This Overview is provided to introduce a selection of concepts in a simplified form that are further described below in the Technical Disclosure. It may be understood that this Overview is not intended to identify key features or essential features of the claimed subject matter, nor is it intended to be used to limit the scope of the claimed subject matter.

BRIEF DESCRIPTION OF THE DRAWINGS

In order to describe the manner in which the above-recited and other advantages and features can be obtained, a more particular description is set forth and will be rendered by reference to specific examples thereof which are illustrated in the appended drawings. Understanding that these drawings depict only typical examples and are not therefore to be considered to be limiting of its scope, implementations will be described and explained with additional specificity and detail through the use of the accompanying drawings.

FIGS. 1A, 1B and 1C depict block diagrams illustrating an example operational architecture for handing approximate values in spreadsheet applications, according to some implementations.

FIG. 2 depicts a flow diagram illustrating example operations of one or more components of a spreadsheet application, according to some implementations.

FIG. 3 depicts a flow diagram illustrating additional example operations of one or more components of a spreadsheet application, according to some implementations.

FIGS. 4A and 4B depict block diagrams illustrating an example calculation engine capable of handling formulas that include approximate values, according to some implementations.

FIG. 5 depicts a block diagram illustrating example operations of one or more components of an approximate value handling component, according to some implementations.

FIGS. 6A, 6B and 6C depict various example techniques for inputting approximate values into a cell of a spreadsheet, according to some implementations.

FIG. 7 depicts a flow diagram illustrating example operations of one or more components of a spreadsheet application, according to some implementations.

FIG. 8 illustrates an example notification that is rendered on the surface of spreadsheet in response to the uncertainty event, according to some implementations.

FIG. 9 illustrates the spreadsheet application where approximate (or uncertain) values are not enabled, according to some implementations.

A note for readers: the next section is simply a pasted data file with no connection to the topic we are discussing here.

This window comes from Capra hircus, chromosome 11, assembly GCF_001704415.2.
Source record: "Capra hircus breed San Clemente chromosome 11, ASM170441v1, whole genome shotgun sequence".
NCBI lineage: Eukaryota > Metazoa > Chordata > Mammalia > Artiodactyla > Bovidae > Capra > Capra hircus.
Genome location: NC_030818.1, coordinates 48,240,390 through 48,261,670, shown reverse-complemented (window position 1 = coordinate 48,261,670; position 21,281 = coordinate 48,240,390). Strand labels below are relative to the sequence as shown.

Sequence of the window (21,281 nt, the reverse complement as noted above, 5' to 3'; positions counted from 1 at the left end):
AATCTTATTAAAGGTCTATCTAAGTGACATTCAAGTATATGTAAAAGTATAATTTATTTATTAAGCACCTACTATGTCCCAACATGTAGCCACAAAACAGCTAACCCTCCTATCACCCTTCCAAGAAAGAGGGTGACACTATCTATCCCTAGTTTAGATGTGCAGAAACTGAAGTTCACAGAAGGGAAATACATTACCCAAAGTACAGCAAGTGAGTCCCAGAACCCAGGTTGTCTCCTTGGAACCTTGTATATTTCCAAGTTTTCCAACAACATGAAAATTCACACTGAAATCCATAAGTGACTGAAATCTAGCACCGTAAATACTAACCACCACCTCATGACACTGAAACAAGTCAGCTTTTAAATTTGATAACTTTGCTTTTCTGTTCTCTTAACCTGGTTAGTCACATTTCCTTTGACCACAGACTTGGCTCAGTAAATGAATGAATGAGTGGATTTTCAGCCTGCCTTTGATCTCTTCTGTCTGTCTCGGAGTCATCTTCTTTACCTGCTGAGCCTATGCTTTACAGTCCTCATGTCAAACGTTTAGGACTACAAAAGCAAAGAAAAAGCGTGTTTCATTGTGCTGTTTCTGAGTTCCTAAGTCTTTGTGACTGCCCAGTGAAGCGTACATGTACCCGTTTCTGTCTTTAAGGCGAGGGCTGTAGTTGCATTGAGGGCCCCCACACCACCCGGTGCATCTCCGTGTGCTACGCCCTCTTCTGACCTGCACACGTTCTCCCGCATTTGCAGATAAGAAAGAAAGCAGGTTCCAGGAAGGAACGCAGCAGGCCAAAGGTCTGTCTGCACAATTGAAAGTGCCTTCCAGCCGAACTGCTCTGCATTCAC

FIG. 10 depicts flow diagram illustrating example operations of one or more components of a spreadsheet application, according to some implementations.

FIGS. 11A and 11B illustrate a graphical interface including a slider operable to allow a user to quickly adjust the approximate value of a cell, according to some implementations.

FIG. 12 depicts spreadsheet including a suggestion (or insight) that can be automatically generated by a spreadsheet application, according to some implementations.

FIG. 13 depicts spreadsheet including a spreadsheet calculation where graphical representations of the approximate values and a probability distribution are rendered directly in individual cells of the spreadsheet, according to some implementations.

FIG. 14 depicts spreadsheet including a spreadsheet calculation where graphical representations of approximate values are rendered directly in individual cells, according to some implementations.

FIG. 15 depicts various cell-level representations of approximate (or uncertain) values, according to some implementations.

FIG. 16 depicts a block diagram illustrating example operational components of an insights and recommender system, according to some implementations.

FIG. 17 depicts various cell-level representations of approximate (or uncertain) values, according to some implementations.

FIG. 18 is a block diagram illustrating a computing system suitable for implementing the technology disclosed herein, including any of the applications, architectures, elements, processes, and operational scenarios and sequences illustrated in the Figures and discussed below in the Technical Disclosure.

DETAILED DESCRIPTION